31 July 2016

Don't Look Too Close

Blitz chess reveals a player's skill. It reveals intuition, judgement, and pattern recognition. Sometimes, it shows endgame strength or the ability to perform elementary checkmates in under ten seconds.

My strength is evident by my rating, which put me briefly on the USCF list of the top one hundred players older than 50 (see "Top 100"). My chess.com blitz rating, which is based on vastly more games, tells another story. It is volatile because my skill rises and falls day-by-day and hour-by-hour. Sometimes I play well when I squeeze in a game or two between other activities. Sometimes my play is horrid, especially during an addictive binge.

The Past Ninety Days

My ability to play well during a winning streak cultivates self-confidence. It reveals that I am a strong player as long as the games are not examined too closely.

This morning, I prevailed with the White pieces against a Sicilian Taimanov. We castled on opposite wings and both threw our pawns at the other's king, just as Alexander Kotov recommends in The Art of the Middle Game (1964). With a clear attack, I shed a bishop with nary a worry, Then, I blew it. An error in calculation gave my opponent a clear win.

White to move
After 21...Qb7
White's space advantage should lead to victory, However, Black might get some play on the a-file if White dallies.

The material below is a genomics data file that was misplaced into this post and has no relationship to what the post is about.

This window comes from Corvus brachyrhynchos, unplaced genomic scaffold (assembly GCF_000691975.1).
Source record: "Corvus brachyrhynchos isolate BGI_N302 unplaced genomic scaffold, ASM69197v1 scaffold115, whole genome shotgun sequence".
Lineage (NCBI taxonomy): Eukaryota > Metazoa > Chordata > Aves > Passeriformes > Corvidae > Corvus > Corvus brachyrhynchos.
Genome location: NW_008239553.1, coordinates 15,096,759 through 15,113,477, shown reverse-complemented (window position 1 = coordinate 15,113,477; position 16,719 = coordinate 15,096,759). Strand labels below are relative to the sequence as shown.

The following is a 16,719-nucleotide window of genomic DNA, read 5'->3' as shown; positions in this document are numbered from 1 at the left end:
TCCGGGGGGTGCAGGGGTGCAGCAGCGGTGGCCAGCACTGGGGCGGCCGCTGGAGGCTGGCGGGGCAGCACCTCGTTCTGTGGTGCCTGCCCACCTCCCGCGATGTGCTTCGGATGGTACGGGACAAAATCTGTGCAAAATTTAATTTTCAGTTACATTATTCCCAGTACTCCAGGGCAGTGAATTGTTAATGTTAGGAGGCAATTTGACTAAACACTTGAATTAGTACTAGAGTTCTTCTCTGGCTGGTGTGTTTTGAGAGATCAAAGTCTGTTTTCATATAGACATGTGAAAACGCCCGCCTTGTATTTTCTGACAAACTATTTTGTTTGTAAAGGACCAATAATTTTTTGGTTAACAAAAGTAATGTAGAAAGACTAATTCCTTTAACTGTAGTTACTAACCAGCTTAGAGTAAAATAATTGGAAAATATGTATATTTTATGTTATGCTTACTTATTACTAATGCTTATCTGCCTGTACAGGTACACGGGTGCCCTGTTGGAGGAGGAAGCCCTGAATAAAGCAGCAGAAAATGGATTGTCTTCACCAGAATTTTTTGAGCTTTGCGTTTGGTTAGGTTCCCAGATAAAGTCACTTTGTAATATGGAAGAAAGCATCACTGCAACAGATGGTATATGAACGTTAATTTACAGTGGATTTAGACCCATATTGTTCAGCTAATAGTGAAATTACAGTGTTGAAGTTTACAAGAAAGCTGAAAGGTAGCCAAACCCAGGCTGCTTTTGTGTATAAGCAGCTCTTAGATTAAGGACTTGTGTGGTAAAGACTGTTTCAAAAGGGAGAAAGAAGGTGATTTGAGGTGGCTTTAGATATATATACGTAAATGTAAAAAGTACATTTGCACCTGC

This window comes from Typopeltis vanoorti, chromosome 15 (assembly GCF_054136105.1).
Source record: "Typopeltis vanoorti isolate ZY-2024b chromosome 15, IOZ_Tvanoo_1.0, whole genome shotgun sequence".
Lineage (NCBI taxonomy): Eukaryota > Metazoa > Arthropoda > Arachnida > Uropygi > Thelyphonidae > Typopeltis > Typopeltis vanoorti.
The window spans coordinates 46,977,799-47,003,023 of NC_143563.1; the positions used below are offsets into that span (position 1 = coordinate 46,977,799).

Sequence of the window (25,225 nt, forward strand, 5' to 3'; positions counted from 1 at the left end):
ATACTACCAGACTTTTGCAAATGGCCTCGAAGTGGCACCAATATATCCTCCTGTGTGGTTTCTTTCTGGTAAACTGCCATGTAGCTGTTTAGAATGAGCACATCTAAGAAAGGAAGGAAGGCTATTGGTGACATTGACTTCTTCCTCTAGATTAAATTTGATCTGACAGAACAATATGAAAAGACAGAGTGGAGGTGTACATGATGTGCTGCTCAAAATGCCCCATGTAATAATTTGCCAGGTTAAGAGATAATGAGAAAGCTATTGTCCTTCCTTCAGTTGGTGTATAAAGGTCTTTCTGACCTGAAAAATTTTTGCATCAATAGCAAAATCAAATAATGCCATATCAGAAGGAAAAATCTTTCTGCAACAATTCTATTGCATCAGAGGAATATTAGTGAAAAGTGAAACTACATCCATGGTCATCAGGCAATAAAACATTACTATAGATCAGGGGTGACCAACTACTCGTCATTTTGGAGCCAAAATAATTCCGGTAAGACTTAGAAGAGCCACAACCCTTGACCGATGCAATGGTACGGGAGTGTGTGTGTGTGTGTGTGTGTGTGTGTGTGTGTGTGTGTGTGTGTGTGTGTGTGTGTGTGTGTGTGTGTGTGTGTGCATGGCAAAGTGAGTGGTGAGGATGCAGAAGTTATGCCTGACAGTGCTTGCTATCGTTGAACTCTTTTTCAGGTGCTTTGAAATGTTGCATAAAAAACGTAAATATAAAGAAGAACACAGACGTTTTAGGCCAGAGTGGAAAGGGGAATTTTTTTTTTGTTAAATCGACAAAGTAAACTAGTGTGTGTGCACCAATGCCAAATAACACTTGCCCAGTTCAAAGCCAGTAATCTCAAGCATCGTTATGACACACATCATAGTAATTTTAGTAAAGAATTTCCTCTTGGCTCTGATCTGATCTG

The game continued:

22.g6 fxg6

Black's prospects improve after 22...e5, but White still has the edge.

23.hxg6 hxg6

I was prepared to meet 23...h6? with 24.Rxh6.

24.Bc4 d5 25.Qh2! dxc4 26.Qh7+ Kf7

White to move


This defensive move was unnecessary.

27.Rh6! Bf6 28.Qxg6+ Ke7 29.Bxf6+ gxf6 30.Rd1 and White wins.

27...Bf6 28.Bxf6 Kxf6 29.e5+

29.Rcg1 is better.

29...Ke7 30.Qxg6??

It should not have required more than a few seconds to calculate 30.Qh4+ Kf7 31.Qf4+ Ke7 32.Nd6 Rdc8 33.Qg5+ Nf6 34.Nxb7.

30...Bb5 31,Qg5+ Kf7 32.Rhg1??

Black to move


32...Kg8 and is is White's turn to defend. With best play, Black will prevail.

33.Rxc4= Qd5 34.Rf4+ Kg8 35.Qe7

Black to move


35...Qd3+ 36.Ka1 Qc3+ and Black forces a draw by repetition.

36.Rf8+ Kh7 37.Rh1+


37...Kg6 38.Rg1+ Kh7 39.Qh4#.

In the end, I could not even coordinate my queen and rooks with enough precision to demonstrate skill. It might be time to give up blitz after such a performance. On the other hand, blitz is fun. I also managed to play two games in a row with the Taimanov Sicilian, winning first with Black, then with White. Even though the games do not bear scrutiny, the experience could prove useful should I play the Taimanov in a tournament game.

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